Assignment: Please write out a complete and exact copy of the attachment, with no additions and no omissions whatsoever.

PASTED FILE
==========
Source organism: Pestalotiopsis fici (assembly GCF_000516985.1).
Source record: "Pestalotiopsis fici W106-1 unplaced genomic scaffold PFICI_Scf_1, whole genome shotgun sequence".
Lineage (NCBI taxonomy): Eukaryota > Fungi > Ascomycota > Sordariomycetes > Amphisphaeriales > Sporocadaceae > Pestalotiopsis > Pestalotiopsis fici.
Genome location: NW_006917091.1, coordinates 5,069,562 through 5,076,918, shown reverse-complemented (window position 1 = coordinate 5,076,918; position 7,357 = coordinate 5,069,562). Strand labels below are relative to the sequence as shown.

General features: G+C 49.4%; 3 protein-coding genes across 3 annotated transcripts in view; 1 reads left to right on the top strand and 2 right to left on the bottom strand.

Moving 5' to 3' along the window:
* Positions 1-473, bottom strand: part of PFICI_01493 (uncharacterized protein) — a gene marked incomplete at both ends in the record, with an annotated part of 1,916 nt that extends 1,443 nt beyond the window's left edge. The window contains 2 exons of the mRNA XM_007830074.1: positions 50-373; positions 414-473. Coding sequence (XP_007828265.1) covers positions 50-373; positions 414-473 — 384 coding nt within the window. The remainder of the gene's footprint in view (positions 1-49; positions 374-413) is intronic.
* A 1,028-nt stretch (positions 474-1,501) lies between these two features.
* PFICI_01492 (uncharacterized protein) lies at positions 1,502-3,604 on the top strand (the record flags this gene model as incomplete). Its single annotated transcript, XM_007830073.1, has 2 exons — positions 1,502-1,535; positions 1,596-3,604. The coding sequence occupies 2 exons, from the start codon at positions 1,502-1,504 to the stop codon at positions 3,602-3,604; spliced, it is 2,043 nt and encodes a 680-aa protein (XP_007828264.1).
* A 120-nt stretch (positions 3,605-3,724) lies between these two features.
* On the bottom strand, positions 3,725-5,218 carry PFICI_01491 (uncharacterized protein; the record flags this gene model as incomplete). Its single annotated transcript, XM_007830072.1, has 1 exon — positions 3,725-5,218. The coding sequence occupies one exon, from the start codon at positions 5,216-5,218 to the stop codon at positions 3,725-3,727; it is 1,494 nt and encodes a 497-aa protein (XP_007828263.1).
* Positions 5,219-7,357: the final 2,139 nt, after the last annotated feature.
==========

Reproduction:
Source organism: Pestalotiopsis fici (assembly GCF_000516985.1).
Source record: "Pestalotiopsis fici W106-1 unplaced genomic scaffold PFICI_Scf_1, whole genome shotgun sequence".
Lineage (NCBI taxonomy): Eukaryota > Fungi > Ascomycota > Sordariomycetes > Amphisphaeriales > Sporocadaceae > Pestalotiopsis > Pestalotiopsis fici.
Genome location: NW_006917091.1, coordinates 5,069,562 through 5,076,918, shown reverse-complemented (window position 1 = coordinate 5,076,918; position 7,357 = coordinate 5,069,562). Strand labels below are relative to the sequence as shown.

General features: G+C 49.4%; 3 protein-coding genes across 3 annotated transcripts in view; 1 reads left to right on the top strand and 2 right to left on the bottom strand.

Moving 5' to 3' along the window:
* Positions 1-473, bottom strand: part of PFICI_01493 (uncharacterized protein) — a gene marked incomplete at both ends in the record, with an annotated part of 1,916 nt that extends 1,443 nt beyond the window's left edge. The window contains 2 exons of the mRNA XM_007830074.1: positions 50-373; positions 414-473. Coding sequence (XP_007828265.1) covers positions 50-373; positions 414-473 — 384 coding nt within the window. The remainder of the gene's footprint in view (positions 1-49; positions 374-413) is intronic.
* A 1,028-nt stretch (positions 474-1,501) lies between these two features.
* PFICI_01492 (uncharacterized protein) lies at positions 1,502-3,604 on the top strand (the record flags this gene model as incomplete). Its single annotated transcript, XM_007830073.1, has 2 exons — positions 1,502-1,535; positions 1,596-3,604. The coding sequence occupies 2 exons, from the start codon at positions 1,502-1,504 to the stop codon at positions 3,602-3,604; spliced, it is 2,043 nt and encodes a 680-aa protein (XP_007828264.1).
* A 120-nt stretch (positions 3,605-3,724) lies between these two features.
* On the bottom strand, positions 3,725-5,218 carry PFICI_01491 (uncharacterized protein; the record flags this gene model as incomplete). Its single annotated transcript, XM_007830072.1, has 1 exon — positions 3,725-5,218. The coding sequence occupies one exon, from the start codon at positions 5,216-5,218 to the stop codon at positions 3,725-3,727; it is 1,494 nt and encodes a 497-aa protein (XP_007828263.1).
* Positions 5,219-7,357: the final 2,139 nt, after the last annotated feature.